In this article by Rihards Olups, the author of the book Zabbix Network Monitoring, Second Edition, we will learn how communication between Zabbix components is done in plaintext by default. In many environments, this is not a significant problem, but monitoring over the Internet in plaintext is likely not a good approach. In previous Zabbix versions, there was no built-in solution, and various VPN, stunnel, and SSH port forwarding solutions were used. Such solutions can still be used, but version 3.0 is the first Zabbix version to provide built-in encryption. In this article, we will set up several of the components to use different methods of encryption.
(For more resources related to this topic, see here.)
For Zabbix communication encryption, two methods are supported:
- Preshared Key
- Certificate-based encryption
The Preshared Key (PSK) method is very easy to set up but is likely harder to scale. Certificate-based encryption can be more complicated to set up but easier to manage on a larger scale and potentially more secure.
This encryption is supported between all Zabbix components: server, proxy, agent, and even zabbix_sender and zabbix_get.
For outgoing connections (such as server-to-agent or proxy-to-server), one method may be used (no encryption, PSK or certificate-based). For incoming connections, multiple methods may be allowed. This way, an agent could work with encryption by default and then turn off encryption with zabbix_get for debugging.
Behind the scenes, Zabbix encryption can use one of three different libraries: OpenSSL, GnuTLS, or mbedTLS. Which one to choose? If using packages, the easiest and safest method is to start with whichever one the packages are compiled with. If compiling from source, choose the one that is easiest to compile with. The Zabbix team has made a significant effort of implementing support for all three libraries to look as similar as possible from the user’s perspective. There could be differences regarding support for some specific features, but those are likely to be more obscure ones; if such problems do come up later, switching from one library to another should be fairly easy. While in most cases it would likely not matter much which library you are using, it’s a good idea to know it—one good reason for supporting these three different libraries is also the ability to switch to a different library if the currently used one has a security vulnerability.
These libraries are used in a generic manner, and you don’t need to use the same library for different Zabbix components—it’s totally fine to use one library on the Zabbix server, another on the Zabbix proxy, and yet another with zabbix_sender.
In this article, we will try out encryption with the Zabbix server and zabbix_sender first, then move on to encrypting agent traffic using both PSK and certificate-based encryption. If you have installed from the packages, your server most likely already supports encryption. Verify this by looking at the server and agent startup messages:
TLS support: YES
If you compiled from source and there is no TLS support, recompile the server and agent adding one of these parameters: –with-openssl, –with-gnutls, or –with-mbedtls.
Preshared key encryption
Let’s start with a simple situation: a single new host that will accept PSK-encrypted connections only, to which we will send some values using zabbix_sender. For this to work, both the Zabbix server and zabbix_sender must be compiled with Transport Layer Security (TLS) support. The PSK configuration consists of a PSK identity and key. The identity is a string that is not considered to be secret—it is not encrypted during the communication, so do not put sensitive information in the identity string. The key is a hexadecimal string.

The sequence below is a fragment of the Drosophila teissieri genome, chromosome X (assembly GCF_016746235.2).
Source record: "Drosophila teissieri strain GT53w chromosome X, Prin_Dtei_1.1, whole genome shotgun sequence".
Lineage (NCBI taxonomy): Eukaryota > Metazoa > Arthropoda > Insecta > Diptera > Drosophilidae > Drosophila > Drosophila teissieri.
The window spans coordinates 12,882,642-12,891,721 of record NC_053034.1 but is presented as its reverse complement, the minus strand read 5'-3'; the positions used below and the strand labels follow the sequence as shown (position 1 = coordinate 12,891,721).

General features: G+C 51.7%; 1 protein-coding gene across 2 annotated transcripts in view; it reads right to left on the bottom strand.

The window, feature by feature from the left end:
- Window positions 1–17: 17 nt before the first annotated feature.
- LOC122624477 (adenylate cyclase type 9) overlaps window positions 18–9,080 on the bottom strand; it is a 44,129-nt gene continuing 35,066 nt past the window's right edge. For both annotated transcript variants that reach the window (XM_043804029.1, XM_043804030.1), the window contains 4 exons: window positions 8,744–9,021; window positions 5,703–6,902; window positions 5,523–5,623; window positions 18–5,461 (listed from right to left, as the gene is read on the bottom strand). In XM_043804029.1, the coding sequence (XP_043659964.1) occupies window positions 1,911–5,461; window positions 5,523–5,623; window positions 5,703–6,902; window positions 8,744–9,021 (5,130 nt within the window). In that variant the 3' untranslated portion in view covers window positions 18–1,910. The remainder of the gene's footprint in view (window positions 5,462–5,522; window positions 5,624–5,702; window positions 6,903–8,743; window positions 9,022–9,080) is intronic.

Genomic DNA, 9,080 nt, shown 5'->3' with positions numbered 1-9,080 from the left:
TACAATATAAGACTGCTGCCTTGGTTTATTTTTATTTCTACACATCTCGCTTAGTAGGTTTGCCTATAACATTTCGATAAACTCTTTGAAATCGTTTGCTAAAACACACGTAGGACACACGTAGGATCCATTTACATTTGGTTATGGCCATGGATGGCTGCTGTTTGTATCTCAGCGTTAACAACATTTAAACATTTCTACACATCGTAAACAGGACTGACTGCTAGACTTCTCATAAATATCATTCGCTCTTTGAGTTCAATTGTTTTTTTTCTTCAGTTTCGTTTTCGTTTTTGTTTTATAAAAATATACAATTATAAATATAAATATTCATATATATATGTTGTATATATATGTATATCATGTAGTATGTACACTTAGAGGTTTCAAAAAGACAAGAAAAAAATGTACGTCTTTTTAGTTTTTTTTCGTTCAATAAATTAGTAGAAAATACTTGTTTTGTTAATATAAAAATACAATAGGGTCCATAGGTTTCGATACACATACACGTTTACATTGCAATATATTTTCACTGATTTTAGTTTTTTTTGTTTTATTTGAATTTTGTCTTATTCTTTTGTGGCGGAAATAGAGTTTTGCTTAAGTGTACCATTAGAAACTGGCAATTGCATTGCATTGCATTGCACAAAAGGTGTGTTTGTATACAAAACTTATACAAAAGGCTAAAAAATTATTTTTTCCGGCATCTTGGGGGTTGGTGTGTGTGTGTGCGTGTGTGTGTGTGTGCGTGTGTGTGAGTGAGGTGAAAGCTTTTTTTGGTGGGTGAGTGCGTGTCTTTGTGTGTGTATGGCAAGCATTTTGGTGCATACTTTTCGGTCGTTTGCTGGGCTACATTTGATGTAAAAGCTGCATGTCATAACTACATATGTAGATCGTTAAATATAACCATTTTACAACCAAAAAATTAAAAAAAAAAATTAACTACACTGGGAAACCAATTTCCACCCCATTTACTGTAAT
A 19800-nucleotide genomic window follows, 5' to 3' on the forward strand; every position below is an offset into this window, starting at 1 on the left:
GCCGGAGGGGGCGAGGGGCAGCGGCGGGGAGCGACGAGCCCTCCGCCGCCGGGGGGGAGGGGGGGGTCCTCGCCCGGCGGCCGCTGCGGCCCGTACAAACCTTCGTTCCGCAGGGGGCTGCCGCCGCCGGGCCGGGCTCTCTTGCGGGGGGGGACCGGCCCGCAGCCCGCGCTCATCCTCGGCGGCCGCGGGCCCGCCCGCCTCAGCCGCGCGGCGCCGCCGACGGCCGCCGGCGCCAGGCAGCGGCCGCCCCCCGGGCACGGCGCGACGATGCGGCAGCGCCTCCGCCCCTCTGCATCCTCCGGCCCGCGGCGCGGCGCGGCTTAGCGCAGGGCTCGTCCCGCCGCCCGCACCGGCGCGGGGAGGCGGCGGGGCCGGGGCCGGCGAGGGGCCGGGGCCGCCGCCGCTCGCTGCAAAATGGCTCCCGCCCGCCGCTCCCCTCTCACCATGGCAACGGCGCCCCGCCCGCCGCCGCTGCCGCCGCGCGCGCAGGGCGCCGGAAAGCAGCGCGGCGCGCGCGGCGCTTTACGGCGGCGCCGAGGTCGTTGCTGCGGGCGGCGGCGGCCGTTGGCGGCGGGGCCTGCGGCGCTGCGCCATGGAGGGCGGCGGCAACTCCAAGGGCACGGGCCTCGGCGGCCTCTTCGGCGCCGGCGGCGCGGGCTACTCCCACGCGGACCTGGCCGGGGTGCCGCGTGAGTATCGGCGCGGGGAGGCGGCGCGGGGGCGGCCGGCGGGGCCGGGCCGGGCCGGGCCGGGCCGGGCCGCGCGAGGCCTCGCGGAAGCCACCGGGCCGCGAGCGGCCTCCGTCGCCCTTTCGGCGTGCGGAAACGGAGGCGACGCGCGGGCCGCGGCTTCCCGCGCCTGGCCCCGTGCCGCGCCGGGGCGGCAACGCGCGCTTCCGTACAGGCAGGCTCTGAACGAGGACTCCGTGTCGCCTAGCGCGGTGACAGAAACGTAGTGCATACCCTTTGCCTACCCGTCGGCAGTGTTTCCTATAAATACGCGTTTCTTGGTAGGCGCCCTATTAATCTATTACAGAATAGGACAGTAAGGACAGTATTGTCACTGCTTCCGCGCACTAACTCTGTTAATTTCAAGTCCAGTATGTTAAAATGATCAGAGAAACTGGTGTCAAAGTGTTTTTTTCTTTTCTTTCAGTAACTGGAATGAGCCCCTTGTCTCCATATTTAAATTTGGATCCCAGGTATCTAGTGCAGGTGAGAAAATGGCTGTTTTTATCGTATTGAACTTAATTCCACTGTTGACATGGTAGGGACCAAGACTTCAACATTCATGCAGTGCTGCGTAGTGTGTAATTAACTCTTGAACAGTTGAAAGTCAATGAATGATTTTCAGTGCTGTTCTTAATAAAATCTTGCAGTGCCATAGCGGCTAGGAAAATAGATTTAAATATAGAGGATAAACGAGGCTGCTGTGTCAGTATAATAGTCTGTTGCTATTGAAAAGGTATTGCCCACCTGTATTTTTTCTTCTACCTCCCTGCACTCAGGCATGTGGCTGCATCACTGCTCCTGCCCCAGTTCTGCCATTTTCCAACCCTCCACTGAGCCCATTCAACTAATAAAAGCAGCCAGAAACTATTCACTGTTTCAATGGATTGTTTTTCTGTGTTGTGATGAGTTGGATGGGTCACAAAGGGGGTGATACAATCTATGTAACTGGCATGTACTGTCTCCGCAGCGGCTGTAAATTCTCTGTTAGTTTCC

Zabbix requires the key it to be at least 32 characters long. The maximum in Zabbix is 512 characters, but it might depend on the specific version of the backend library you are using.
We could just type the key in manually, but a slightly easier method is using the openssl command:
$ openssl rand -hex 64
This will generate a 512-byte key, which we will use in a moment. Navigate to Configuration | Hosts, click on Create host, and fill in these values:
- Hostname: An encrypted host
- Groups: Have only Linux Servers in the In Groups block
Switch to the Encryption tab, and in the Connections from host section, leave only PSK marked. In the PSK identity field, enter secret, and paste the key we generated earlier in the PSK field:
When done, click on the Add button at the bottom. Take a look at the AGENT ENCRYPTION column for this host:
The first block has only one field and currently says NONE. For connections to the agent, only one method is possible; thus, this column must be showing the currently selected method for outgoing connections from the server’s perspective. The second block has three fields. We can choose a combination of incoming connection methods; thus, this column must be showing which types of incoming connections from the server’s perspective are accepted for this host.
Now, click on Items next to Encrypted host, and click on Create item. Fill in these values:
- Name: Beers in the fridge
- Type: Zabbix trapper
- Key: fridge.beers
Click on the Add button at the bottom. Let’s try to send a value now using following command:
$ zabbix_sender -z 127.0.0.1 -s "Encrypted host" -k fridge.beers -o 1
It should fail and show you the following message:
info from server: "processed: 0; failed: 1; total: 1; seconds spent: 0.000193"
Notice how the processed count is 0 and the failed count is 1. Let’s check the Zabbix server logfile:
12254:20160122:231030.702 connection of type "unencrypted" is not allowed for host "Encrypted host" item "fridge.beers" (not every rejected item might be reported)
Now this is actually quite a helpful message—we did not specify any encryption for zabbix_sender, but we did require encrypted connection for our host. Notice the text in parentheses—if multiple items on the same host fail because of this reason, we might only see some of them, and searching the logfile by item key only might not reveal the reason.
Now is the time to get the PSK working for zabbix_sender. Run it with the –help parameter and look at the TLS connection options section. Oh yes, there’s quite a lot of those. Luckily, for PSK encryption, we only need three of them: –tls-connect, –tls-psk-identity, and tls-psk-file. Before running the command, create a file called zabbix_encrypted_host_psk.txt and paste the hex key we generated earlier into it.